Not too long ago a young gentleman by the name of Tyler Griffith was attending an auction a little east of Mount Vernon, Ohio. While standing around waiting for his items to come up for bid, he spied a nice little barn nestled in the bend of Schenck Creek. He asked if he might go and take a peek inside. He wandered over, stepped inside the big wagon doors, and there it was: a beautiful, unusual swing beam. Looking around some more, he began to see potential for a project. He called his wife, Amanda, and after great consideration, they bought the property.
The pre-Civil War timber frame is composed of posts and beams, rafter and purlin plates, all of which are hewn. Other smaller members and boards display saw kerfs from a water-powered sash saw, which was nearby on the creek in the early 1800s.
Unique swing beam
The swing beam that so excited Tyler is distinctive, as it is positioned higher than most and created from a square timber with the same dimensions for its full length. It does not have the traditional hump in the middle that tapers down to a standard-size beam on each end. A post sits in the center top of the swing beam, stretching up to the crosstie. The joinery for this post is unusual, as it has wedges in one side of the mortice, and joints in both the crosstie and swing beam to hold the short vertical post in position.
The oversize mortice and a post that was too narrow to fit properly make the pegs off-center when the post is slid to one side or the other. All of this leads to the conclusion this was a mistake on the framers’ part. The solution to the problem was to make wedges to stabilize and help hold the post in place for driving the pegs — instead of hewing a whole new post.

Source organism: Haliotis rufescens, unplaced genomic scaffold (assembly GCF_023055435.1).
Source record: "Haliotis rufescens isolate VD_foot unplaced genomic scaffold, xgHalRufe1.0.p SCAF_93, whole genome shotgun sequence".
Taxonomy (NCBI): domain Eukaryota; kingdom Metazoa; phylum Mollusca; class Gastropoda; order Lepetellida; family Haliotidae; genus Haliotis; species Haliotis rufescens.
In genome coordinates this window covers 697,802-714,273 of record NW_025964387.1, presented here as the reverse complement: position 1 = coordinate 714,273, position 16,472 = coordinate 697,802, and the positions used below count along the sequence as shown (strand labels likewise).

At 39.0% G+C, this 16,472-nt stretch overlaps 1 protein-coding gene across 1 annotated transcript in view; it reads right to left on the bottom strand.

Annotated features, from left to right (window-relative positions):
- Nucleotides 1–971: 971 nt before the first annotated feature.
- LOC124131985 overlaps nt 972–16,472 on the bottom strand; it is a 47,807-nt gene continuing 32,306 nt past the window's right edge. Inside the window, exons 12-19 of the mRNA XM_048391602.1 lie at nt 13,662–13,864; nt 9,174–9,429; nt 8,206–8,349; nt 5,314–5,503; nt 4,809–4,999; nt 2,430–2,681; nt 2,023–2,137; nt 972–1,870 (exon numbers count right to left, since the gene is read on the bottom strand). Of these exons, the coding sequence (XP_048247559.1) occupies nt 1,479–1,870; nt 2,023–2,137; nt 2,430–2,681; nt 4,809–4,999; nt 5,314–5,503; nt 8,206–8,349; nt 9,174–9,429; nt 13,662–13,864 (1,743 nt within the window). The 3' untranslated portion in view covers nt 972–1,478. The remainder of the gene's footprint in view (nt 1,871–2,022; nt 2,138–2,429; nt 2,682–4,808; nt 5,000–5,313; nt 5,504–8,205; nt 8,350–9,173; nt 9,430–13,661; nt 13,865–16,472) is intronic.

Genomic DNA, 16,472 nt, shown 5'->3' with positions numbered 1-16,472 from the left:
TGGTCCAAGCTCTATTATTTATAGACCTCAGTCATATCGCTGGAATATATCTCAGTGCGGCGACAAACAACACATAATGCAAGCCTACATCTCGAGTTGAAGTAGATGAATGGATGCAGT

The theory behind the swing beam was to create a clear span the width of the barn along one side of the driveway. With this wider area, a team of horses could swing around, turning the wagon and walking out the door, instead of backing the wagon out of the doors and down the barn hill.
There is three-way joinery at the top of each post connecting the support post, the crosstie protruding through the exterior wall, and the rafter plate. This was very complicated joinery and a bugger to assemble. Yankee ingenuity changed this type of joinery to a dropped tie, simplifying the process greatly.
Transformation to B&B
The next step for Griffith was to get in touch with Doug Morgan, owner of the Mount Vernon Barn Co., to start planning a family B&B retreat.
The three-level floor plan turned out nicely. The open living area is in one end of the barn; and the kitchen, one bedroom and a bath in the other. A hay track, with hooks to hold the hay once stored there, still hangs in the peak of the roof. The second floor has two bedrooms and a bath, and the third level is an open loft for extra beds, or an area to sit and read in. The basement, with a beautiful cut-stone wall on the driveway side, is reserved for storage and mechanical room.
For more information on this rustic, yet modern getaway, visit the Airbnb Barn by Creekside webpage.